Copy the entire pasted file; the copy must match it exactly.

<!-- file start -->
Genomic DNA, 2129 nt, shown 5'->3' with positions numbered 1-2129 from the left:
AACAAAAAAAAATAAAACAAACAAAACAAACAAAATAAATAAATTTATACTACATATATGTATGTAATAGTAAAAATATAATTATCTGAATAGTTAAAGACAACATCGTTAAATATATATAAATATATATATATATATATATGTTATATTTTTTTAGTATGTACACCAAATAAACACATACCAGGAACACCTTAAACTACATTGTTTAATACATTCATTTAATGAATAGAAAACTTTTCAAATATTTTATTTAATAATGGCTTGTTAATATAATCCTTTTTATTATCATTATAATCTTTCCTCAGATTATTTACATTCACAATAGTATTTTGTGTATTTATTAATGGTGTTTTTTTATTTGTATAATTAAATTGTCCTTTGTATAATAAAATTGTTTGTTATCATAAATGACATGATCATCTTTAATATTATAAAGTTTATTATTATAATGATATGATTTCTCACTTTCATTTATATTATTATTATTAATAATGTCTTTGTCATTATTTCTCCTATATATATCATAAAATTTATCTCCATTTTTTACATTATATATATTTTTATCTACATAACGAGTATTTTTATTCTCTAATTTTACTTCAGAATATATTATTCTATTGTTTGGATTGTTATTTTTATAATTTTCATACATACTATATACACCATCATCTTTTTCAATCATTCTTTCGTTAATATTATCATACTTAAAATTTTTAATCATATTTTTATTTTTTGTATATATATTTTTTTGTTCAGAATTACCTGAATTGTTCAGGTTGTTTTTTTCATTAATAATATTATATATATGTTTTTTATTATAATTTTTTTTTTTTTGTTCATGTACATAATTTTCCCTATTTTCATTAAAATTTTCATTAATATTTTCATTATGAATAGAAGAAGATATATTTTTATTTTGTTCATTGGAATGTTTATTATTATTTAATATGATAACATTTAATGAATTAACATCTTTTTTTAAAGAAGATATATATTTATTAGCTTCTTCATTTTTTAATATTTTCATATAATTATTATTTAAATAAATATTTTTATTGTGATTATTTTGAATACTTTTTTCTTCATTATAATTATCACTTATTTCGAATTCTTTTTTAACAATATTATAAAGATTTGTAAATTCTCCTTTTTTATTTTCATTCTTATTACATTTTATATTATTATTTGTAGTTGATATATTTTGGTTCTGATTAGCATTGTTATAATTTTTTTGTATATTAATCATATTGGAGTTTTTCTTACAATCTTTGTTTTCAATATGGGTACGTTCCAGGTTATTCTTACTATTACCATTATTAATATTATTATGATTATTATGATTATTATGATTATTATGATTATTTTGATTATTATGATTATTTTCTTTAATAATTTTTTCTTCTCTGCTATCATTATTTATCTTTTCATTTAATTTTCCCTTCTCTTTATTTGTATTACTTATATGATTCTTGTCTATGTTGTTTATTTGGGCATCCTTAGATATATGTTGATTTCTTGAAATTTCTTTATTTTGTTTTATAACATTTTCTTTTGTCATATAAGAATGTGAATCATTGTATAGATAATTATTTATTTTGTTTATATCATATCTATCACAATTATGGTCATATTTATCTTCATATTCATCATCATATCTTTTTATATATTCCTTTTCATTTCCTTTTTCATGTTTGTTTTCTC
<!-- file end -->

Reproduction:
Genomic DNA, 2129 nt, shown 5'->3' with positions numbered 1-2129 from the left:
AACAAAAAAAAATAAAACAAACAAAACAAACAAAATAAATAAATTTATACTACATATATGTATGTAATAGTAAAAATATAATTATCTGAATAGTTAAAGACAACATCGTTAAATATATATAAATATATATATATATATATATGTTATATTTTTTTAGTATGTACACCAAATAAACACATACCAGGAACACCTTAAACTACATTGTTTAATACATTCATTTAATGAATAGAAAACTTTTCAAATATTTTATTTAATAATGGCTTGTTAATATAATCCTTTTTATTATCATTATAATCTTTCCTCAGATTATTTACATTCACAATAGTATTTTGTGTATTTATTAATGGTGTTTTTTTATTTGTATAATTAAATTGTCCTTTGTATAATAAAATTGTTTGTTATCATAAATGACATGATCATCTTTAATATTATAAAGTTTATTATTATAATGATATGATTTCTCACTTTCATTTATATTATTATTATTAATAATGTCTTTGTCATTATTTCTCCTATATATATCATAAAATTTATCTCCATTTTTTACATTATATATATTTTTATCTACATAACGAGTATTTTTATTCTCTAATTTTACTTCAGAATATATTATTCTATTGTTTGGATTGTTATTTTTATAATTTTCATACATACTATATACACCATCATCTTTTTCAATCATTCTTTCGTTAATATTATCATACTTAAAATTTTTAATCATATTTTTATTTTTTGTATATATATTTTTTTGTTCAGAATTACCTGAATTGTTCAGGTTGTTTTTTTCATTAATAATATTATATATATGTTTTTTATTATAATTTTTTTTTTTTTGTTCATGTACATAATTTTCCCTATTTTCATTAAAATTTTCATTAATATTTTCATTATGAATAGAAGAAGATATATTTTTATTTTGTTCATTGGAATGTTTATTATTATTTAATATGATAACATTTAATGAATTAACATCTTTTTTTAAAGAAGATATATATTTATTAGCTTCTTCATTTTTTAATATTTTCATATAATTATTATTTAAATAAATATTTTTATTGTGATTATTTTGAATACTTTTTTCTTCATTATAATTATCACTTATTTCGAATTCTTTTTTAACAATATTATAAAGATTTGTAAATTCTCCTTTTTTATTTTCATTCTTATTACATTTTATATTATTATTTGTAGTTGATATATTTTGGTTCTGATTAGCATTGTTATAATTTTTTTGTATATTAATCATATTGGAGTTTTTCTTACAATCTTTGTTTTCAATATGGGTACGTTCCAGGTTATTCTTACTATTACCATTATTAATATTATTATGATTATTATGATTATTATGATTATTATGATTATTTTGATTATTATGATTATTTTCTTTAATAATTTTTTCTTCTCTGCTATCATTATTTATCTTTTCATTTAATTTTCCCTTCTCTTTATTTGTATTACTTATATGATTCTTGTCTATGTTGTTTATTTGGGCATCCTTAGATATATGTTGATTTCTTGAAATTTCTTTATTTTGTTTTATAACATTTTCTTTTGTCATATAAGAATGTGAATCATTGTATAGATAATTATTTATTTTGTTTATATCATATCTATCACAATTATGGTCATATTTATCTTCATATTCATCATCATATCTTTTTATATATTCCTTTTCATTTCCTTTTTCATGTTTGTTTTCTC